I sat down in the auditorium just before Shradha was about to start her opening address. The thunderous applause that greeted her as she took the podium took me aback; so much love and admiration for my friend, as if this was some Bollywood celebrity or cricketer! After a very emotionally charged speech, Shradha introduced Shailendra Singh (MD of Sequoia Capital). I thought I was finally back in familiar territory; after all, VCs can’t be that different from corporate consultants. I was wrong. In Shailendra’s quick 1-hour talk (I say – quick, because I didn’t even get to know when an hour was over), I was overwhelmed by how deep this ‘finance’ guy’s understanding of people and leadership issues was.

During the next session – a panel discussion on ‘Scaling your Startup’ comprising startup evangelists from corporate biggies like Intel, Google, Amazon Web Services and Philips Innovation – I found myself getting a little uncomfortable. Looking at entrepreneurs listening with rapt attention, I found myself asking what I was doing there. Or, more specifically, what I was doing as a corporate sector consultant trying to help a friend when my calling was in building something myself.

I walked out of the session, only to bump into a group of entrepreneurs having a smoke. There was one guy who was planning a third venture, after two failures. He didn’t look a bit perturbed; in his eyes I saw hope. There was another whose shoes looked like a pair I had discarded a year ago and his t-shirt reminded me of my sleepwear in college. But in his eyes, I saw happiness – he had just launched a startup and they had their first customer. I then heard two people talking with a slight American accent and one of them was wearing a Wharton t-shirt. Thinking that they looked more like my kind, I walked up to them. If their look on seeing my suit didn’t say enough, their uninterested tone when I told them I was a consultant, did. These guys were just back from the US and were working on a startup idea.

By now, I was clearly depressed and decided to skip the rest of the event. I had always pictured inspiration as happy thoughts – those helium-filled balloons with smiley faces. This was more like standing under a tree and getting bird droppings on your face. But inspiration it was... I knew I had to change things. I could continue running the corporate rat race with my pay package competing with my paunch on who would get fatter. But I would always feel like the inter-caste lovers, who bowing before their parent’s objections, set their lives up for misery and regret by getting into arranged marriages.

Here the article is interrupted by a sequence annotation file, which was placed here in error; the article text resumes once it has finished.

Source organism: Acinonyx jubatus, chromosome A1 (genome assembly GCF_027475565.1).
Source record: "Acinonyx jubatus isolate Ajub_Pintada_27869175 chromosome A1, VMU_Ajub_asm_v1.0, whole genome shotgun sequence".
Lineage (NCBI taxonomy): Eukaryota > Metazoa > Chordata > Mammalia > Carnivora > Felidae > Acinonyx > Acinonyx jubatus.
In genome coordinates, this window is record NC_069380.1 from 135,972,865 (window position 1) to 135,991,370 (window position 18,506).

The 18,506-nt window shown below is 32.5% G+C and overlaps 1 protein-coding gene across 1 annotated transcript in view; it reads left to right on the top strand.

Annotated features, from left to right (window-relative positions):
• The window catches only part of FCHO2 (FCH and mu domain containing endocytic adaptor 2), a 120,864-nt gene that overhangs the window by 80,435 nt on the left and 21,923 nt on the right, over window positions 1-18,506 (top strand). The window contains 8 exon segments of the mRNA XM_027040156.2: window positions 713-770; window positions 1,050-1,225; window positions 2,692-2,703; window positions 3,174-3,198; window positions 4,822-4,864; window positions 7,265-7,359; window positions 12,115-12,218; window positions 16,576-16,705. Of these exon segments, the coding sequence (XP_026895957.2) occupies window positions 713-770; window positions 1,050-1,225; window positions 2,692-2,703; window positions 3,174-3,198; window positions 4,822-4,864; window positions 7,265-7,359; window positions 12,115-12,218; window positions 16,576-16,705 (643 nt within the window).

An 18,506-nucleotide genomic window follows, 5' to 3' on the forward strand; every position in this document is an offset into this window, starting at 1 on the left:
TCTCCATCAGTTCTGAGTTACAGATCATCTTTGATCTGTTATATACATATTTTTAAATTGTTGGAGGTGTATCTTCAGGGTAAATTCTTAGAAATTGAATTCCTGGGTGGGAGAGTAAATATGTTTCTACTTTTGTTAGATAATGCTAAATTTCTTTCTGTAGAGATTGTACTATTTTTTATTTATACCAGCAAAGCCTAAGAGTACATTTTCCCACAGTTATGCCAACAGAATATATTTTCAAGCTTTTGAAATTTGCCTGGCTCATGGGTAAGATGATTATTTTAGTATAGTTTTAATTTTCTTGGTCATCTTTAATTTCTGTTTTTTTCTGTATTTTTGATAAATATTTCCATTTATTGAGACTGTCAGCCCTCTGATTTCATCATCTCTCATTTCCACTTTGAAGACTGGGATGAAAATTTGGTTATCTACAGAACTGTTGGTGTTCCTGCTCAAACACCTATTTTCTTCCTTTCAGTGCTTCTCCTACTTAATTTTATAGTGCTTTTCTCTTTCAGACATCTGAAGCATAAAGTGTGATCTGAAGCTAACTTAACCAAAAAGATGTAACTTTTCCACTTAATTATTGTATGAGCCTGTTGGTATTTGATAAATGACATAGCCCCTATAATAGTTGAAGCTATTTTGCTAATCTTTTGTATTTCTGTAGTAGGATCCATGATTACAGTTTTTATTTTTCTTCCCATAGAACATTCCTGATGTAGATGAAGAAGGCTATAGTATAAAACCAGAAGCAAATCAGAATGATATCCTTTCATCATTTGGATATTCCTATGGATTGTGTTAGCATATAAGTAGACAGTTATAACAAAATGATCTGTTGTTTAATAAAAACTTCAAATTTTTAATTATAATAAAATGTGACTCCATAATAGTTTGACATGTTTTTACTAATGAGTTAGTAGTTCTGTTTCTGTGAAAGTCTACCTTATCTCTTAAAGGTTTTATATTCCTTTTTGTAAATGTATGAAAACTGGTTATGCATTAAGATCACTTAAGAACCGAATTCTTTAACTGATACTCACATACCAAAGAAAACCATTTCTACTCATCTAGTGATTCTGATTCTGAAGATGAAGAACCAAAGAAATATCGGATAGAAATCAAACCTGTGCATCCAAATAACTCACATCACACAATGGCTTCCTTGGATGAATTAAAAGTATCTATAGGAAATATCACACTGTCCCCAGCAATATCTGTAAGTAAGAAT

So I spoke to Shradha and took up a part time assignment with YourStory. The idea was to come up with an idea! And in the meantime, learn more about entrepreneurship, while adding value to YourStory. Over the last nine months, I’ve co-authored a book, conceptualized and managed the Awesome Startup Workplaces Awards, helped conceptualize the Startup Jobs Fair, and managed to find enough business as a freelance consultant to keep me busy. And the more I’ve interacted with startups and entrepreneurs, the more I find myself falling in love with entrepreneurship – the passion, the belief and the courage to do what your heart tells you.

As Shradha wrote in her last article:

“After all, less than 1 per cent of the population which starts up succeeds. What if I am not in that coveted less than 1 per cent population? What worst can happen? I believe confronting this question is therapeutic and liberating in itself. You will be surprised that this one question has the ability to set us free.”

Join me and break your own shackles at TechSparks 2013 on 5th October.